This week in crazy: Tony Hayward

BP may not know how to clean up the devastating oil spill, but its CEO sure knows how to whine about it

Topics: This Week in Crazy, Gulf Oil Spill,

This week in crazy: Tony Hayward

When you’re the guy at the top of the corporate ladder that’s ultimately responsible for spewing millions of gallons of oil into the Gulf of Mexico (and, soon, probably fouling the East Coast as well), it’s not easy to make your reputation even worse than it already is. But Tony Hayward didn’t get to become CEO of BP by doing what was easy.

And so this week, more than a month into the horrific Gulf oil spill, Hayward managed to sink to a new low.

“There’s no one who wants this over more than I do,” the beleaguered oilman told the “Today Show” on Sunday. “You know, I’d like my life back.”

Watch here:

Just like that, anyone who — after weeks of watching BP dissemble, block photographers from the spill and launch an endless succession of failed remedies with dopey names — didn’t already want to aim a junk shot at Hayward must have lost whatever sympathy they had for him. Eleven oil workers were killed in the explosion that sank BP’s rig; the Gulf of Mexico may be permanently ruined; thousands of fishers and shrimpers have lost their livelihood; birds, fish and turtles are dying by the score; some people are starting to wonder if nuking the Deepwater Horizon might be the best way to stop it. And poor Hayward wants his life back.

Then again, can you blame him? That life he wants back is pretty cushy. BP paid Hayward $6 million last year — a 41 percent raise over the year before, even though the company’s profits fell 45 percent.

Every penny of which he must feel he earned. After all, despite a safety record far worse than any of its major competitors, BP somehow pulled off a cynical greenwashing ad campaign, marketing itself as environmentally friendly and declaring itself “beyond petroleum.” So what if it turned out the only thing green about BP was its flowery logo? Hayward, CEO since 2007, had steered the company into a new, Orwellian branding strategy, where merely saying it was taking precautions against accidents and spills was enough.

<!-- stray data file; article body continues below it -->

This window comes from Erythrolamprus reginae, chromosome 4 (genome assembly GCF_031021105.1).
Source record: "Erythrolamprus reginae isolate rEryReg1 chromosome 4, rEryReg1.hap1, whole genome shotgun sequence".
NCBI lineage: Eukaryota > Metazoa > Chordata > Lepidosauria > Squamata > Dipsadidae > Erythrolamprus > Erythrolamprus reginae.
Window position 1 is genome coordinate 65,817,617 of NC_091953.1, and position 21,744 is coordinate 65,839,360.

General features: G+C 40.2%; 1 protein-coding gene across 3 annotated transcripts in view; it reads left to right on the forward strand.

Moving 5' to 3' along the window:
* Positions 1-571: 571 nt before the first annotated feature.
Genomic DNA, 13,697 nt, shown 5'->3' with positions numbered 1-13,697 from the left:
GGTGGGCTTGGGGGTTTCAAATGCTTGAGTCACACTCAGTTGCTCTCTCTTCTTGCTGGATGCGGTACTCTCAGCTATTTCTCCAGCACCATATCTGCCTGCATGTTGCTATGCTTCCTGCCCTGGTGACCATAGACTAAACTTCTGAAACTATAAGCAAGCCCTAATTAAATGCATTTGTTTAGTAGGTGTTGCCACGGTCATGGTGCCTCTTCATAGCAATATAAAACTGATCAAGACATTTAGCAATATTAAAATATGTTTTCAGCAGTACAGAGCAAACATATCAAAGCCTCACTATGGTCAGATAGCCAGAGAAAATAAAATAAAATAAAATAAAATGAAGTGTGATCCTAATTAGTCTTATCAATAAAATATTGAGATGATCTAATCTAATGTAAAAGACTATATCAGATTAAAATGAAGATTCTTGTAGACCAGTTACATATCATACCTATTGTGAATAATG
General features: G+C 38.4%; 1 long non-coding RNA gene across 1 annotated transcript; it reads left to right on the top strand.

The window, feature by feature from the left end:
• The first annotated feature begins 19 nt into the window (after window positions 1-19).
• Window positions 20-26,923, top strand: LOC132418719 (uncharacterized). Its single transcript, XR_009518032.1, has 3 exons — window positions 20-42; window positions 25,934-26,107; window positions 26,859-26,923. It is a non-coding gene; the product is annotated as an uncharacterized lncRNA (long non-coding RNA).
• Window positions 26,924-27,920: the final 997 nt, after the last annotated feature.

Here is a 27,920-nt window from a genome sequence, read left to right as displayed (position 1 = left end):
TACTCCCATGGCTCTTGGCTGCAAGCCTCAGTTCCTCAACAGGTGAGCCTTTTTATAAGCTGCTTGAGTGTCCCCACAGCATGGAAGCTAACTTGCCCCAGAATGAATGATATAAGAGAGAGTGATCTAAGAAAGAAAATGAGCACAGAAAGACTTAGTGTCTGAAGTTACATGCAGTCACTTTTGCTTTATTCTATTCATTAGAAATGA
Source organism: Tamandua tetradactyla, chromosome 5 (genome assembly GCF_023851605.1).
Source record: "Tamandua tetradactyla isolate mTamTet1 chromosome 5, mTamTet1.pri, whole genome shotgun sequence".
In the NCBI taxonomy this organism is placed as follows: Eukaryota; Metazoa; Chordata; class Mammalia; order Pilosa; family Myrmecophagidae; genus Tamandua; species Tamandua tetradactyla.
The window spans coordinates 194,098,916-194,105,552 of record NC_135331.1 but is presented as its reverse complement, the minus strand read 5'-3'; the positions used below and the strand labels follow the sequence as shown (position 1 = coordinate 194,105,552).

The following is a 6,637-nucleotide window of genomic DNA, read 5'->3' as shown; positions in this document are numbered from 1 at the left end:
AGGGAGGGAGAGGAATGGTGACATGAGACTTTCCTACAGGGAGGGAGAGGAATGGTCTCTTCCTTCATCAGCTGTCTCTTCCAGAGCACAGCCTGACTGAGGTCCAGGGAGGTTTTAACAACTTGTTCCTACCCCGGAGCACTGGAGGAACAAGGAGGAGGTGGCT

That magical thinking apparently carried over into the way he processed the spill. Well after scientists had started saying the Deepwater Horizon explosion was already the worst environmental disaster in the nation’s history, Hayward tried to minimize the whole thing. The spill wouldn’t be so bad, he declared, because the Gulf is a “very big ocean.” In fact, it would likely turn out to be a “very, very modest” disaster. (Besides, haven’t you seen our logo? Of course we’re not responsible for the biggest oil spill the U.S. has ever seen!)

Still, it’s one thing to lie about how much oil your company is dumping, and it’s another thing altogether to make yourself seem like the pitiful protagonist of the whole story. And sure enough, by the end of the week, BP’s new PR armada had realized Hayward was making things worse.

So a lengthy apology of sorts was placed (in the sympathetic nest of the Wall Street Journal’s Op-Ed page), and the CEO presumably learned to stop whining.